New York Times editorial:
President Obama, who seems to think the American people simply need some reassurance that their privacy rights are intact, proposed a series of measures on Friday that only tinker around the edges of the nation’s abusive surveillance programs.
He said he wants “greater oversight, greater transparency, and constraints” on the mass collection of every American’s phone records by the National Security Agency. He didn’t specify what those constraints and oversight measures would be, only that he would work with Congress to develop them. But, in the meantime, the collection of records will continue as it has for years, gathering far more information than is necessary to fight terrorism.
He said he wants an adversary to challenge the government’s positions at the secret Foreign Intelligence Surveillance Court, a long-needed reform that would allow the court’s federal judges to hear more than one point of view in approving targets and security policy. But if those arguments remain closed to the public — and the president did not suggest otherwise — then it will be impossible to evaluate whether the change has had any effect. At a minimum, he could have urged the court to release unclassified summaries of its opinions when possible.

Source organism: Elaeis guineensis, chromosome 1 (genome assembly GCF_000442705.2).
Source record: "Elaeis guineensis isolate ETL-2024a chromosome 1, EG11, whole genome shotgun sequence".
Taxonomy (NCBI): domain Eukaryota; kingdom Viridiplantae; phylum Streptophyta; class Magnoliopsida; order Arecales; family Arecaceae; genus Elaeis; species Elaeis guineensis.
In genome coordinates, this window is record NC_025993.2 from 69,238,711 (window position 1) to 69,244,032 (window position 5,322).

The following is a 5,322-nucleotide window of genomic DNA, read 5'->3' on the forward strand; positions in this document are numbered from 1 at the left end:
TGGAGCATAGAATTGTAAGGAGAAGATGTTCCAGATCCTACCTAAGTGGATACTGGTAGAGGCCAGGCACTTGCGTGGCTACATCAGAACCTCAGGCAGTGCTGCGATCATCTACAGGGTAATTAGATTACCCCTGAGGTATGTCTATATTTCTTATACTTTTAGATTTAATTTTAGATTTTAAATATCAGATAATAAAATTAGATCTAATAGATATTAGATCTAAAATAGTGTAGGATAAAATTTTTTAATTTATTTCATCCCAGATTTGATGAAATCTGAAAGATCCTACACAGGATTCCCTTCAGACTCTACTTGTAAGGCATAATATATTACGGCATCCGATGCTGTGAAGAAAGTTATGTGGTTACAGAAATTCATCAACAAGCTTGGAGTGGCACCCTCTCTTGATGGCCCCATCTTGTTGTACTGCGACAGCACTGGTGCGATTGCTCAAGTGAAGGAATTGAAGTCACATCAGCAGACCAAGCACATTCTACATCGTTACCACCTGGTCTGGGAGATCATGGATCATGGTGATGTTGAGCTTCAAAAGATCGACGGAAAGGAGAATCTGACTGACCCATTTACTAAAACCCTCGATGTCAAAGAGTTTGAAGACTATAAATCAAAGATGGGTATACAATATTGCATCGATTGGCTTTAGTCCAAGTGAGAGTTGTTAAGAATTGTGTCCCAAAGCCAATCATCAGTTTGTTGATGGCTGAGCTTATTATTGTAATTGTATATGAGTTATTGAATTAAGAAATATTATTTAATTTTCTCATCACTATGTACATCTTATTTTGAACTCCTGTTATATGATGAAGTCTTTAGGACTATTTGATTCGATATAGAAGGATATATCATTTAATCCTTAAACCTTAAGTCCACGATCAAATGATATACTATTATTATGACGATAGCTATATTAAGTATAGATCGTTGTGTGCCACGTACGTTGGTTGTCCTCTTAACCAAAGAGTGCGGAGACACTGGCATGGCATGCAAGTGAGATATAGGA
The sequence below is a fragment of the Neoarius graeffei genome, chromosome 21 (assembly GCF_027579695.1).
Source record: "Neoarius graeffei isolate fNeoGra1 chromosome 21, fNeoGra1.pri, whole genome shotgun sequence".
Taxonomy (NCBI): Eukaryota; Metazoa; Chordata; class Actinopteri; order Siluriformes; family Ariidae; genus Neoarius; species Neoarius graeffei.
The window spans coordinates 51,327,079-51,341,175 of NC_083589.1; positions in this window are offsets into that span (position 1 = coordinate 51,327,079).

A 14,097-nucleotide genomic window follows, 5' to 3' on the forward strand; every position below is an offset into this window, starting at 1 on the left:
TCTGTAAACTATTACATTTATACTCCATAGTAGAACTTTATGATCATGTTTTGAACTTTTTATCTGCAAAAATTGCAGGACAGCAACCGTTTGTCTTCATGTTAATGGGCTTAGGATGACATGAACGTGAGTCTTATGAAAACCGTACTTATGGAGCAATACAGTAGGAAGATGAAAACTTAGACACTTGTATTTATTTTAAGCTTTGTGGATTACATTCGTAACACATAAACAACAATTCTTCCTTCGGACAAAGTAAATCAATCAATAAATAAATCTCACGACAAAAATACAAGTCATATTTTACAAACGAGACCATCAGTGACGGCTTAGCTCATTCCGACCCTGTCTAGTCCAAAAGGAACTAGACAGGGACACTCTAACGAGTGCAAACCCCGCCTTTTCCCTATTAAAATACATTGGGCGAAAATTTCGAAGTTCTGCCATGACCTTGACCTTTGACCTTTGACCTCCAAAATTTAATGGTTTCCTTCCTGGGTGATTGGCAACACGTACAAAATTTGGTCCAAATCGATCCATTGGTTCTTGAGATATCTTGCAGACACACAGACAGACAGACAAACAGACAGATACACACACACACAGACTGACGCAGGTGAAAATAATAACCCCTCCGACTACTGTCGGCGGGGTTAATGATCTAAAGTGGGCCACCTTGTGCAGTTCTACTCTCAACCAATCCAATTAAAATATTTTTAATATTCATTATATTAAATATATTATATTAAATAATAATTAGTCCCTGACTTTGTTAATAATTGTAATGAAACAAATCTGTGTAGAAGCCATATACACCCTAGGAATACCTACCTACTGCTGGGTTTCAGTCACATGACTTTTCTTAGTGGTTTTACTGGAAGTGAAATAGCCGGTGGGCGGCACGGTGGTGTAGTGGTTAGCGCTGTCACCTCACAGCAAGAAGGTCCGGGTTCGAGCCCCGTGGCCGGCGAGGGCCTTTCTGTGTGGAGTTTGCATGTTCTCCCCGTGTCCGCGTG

Finally, he announced that the N.S.A. would hire a civil liberties and privacy officer and create a Web site about its mission, and that a task force would review the nation’s surveillance technologies. These measures, however, are unlikely to have a real effect on intelligence gathering.
Fundamentally, Mr. Obama does not seem to understand that the nation needs to hear more than soothing words about the government’s spying enterprise. He suggested that if ordinary people trusted the government not to abuse their privacy, they wouldn’t mind the vast collection of phone and e-mail data.